While you are not on a Battleboard, you will be at the Campaign Map where you can access different secondary screens as well. These include the figurine customizations screen, tavern, deck creation, and merchant. You can sell or purchase new items such as weapons and armor at the merchant while if you need new party members for your team, you can head over to the Tavern and purchase new figurines. Each figurine comes with its own unique weapons and abilities. You can only equip their supported weapon types on each figurine.
Then you have your card builder where you can build your deck of abilities that are available to you during battles. You can only carry a few ability cards with you so you need to have a good balance of offensive, defensive and support cards here because you need some support powers during battles as well such as healing cards or you will not survive for long. The customization screen will allow you to change weapons, armor, figurine abilities and bonus tokens of each of the available figurines in your party. These bonus tokens give you bonuses to your specific stats such as boosting your armor, health or damage. As you level up your figurines, you will improve their overall stats and also unlock more bonus token slots allowing you to equip more tokens at the same time.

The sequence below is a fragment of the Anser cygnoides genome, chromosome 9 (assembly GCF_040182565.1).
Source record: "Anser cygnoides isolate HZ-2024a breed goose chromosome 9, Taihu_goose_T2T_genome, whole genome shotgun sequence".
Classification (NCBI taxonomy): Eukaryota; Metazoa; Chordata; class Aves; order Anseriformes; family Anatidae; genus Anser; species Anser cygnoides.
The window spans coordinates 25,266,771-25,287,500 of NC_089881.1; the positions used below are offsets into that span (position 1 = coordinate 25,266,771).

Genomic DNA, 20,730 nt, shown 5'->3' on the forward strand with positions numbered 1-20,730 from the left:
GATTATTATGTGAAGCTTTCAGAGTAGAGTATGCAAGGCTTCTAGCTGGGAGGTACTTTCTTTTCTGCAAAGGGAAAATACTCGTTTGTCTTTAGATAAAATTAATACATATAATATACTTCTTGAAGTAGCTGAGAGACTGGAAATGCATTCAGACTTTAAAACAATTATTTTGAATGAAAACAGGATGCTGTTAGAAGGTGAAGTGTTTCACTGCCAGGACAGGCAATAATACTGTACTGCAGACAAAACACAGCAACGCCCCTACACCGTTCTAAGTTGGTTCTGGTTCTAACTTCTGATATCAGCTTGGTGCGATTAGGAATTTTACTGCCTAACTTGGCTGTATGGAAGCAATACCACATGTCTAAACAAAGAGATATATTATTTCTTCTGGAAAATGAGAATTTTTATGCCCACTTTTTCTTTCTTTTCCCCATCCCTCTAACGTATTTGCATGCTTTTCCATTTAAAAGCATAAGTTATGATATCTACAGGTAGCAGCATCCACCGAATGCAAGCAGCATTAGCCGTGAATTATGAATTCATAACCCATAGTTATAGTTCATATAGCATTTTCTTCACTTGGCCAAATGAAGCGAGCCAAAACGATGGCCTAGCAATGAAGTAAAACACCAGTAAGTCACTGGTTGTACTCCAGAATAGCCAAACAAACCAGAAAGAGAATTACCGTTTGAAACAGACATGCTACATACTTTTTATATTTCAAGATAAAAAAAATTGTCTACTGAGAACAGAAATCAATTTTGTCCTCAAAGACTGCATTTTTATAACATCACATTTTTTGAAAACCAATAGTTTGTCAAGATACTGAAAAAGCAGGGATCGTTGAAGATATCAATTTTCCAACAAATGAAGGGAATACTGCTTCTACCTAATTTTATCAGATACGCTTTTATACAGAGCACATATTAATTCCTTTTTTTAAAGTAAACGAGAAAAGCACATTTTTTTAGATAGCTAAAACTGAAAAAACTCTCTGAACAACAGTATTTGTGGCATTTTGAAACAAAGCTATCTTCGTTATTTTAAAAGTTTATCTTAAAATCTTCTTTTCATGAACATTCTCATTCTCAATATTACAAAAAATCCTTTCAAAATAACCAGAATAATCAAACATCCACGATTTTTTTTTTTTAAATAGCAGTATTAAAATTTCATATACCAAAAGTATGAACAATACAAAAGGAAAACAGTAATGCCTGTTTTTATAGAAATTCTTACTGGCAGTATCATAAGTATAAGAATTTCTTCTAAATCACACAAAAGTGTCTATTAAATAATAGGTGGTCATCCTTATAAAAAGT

In the middle of this screen, you have your campaign map from where you choose where you want to go for your next mission. All of the Battleboards are displayed by their specific icons and they appear after you progress in the main story and unlock them. You also find some bonus Battleboards here which unlock exclusive rewards for you but they are not the part of the main story. Each Battleboard in the main story comes with three difficulty tiers. You can advance to the next Battleboard by completing any tier but each higher difficulty unlocks additional rewards for you which are really helpful in the game.
Visually, Wartile looks pretty decent. When you zoom in, you can see figurines in great detail as well as the world around them. However, as I mentioned earlier, I am not much of a fan of animations especially the combat animations of the game. The world is detailed according to the Norse mythology it is based on and you will see a lot of resemblance to the world it is based on. In certain areas, the levels also gave me strong vibes of God of War since both games share the same mythology. If you could, you could say that this is a top-down God of War played with figurines on tiles however the visual detail and animations are not as impressive as God of War.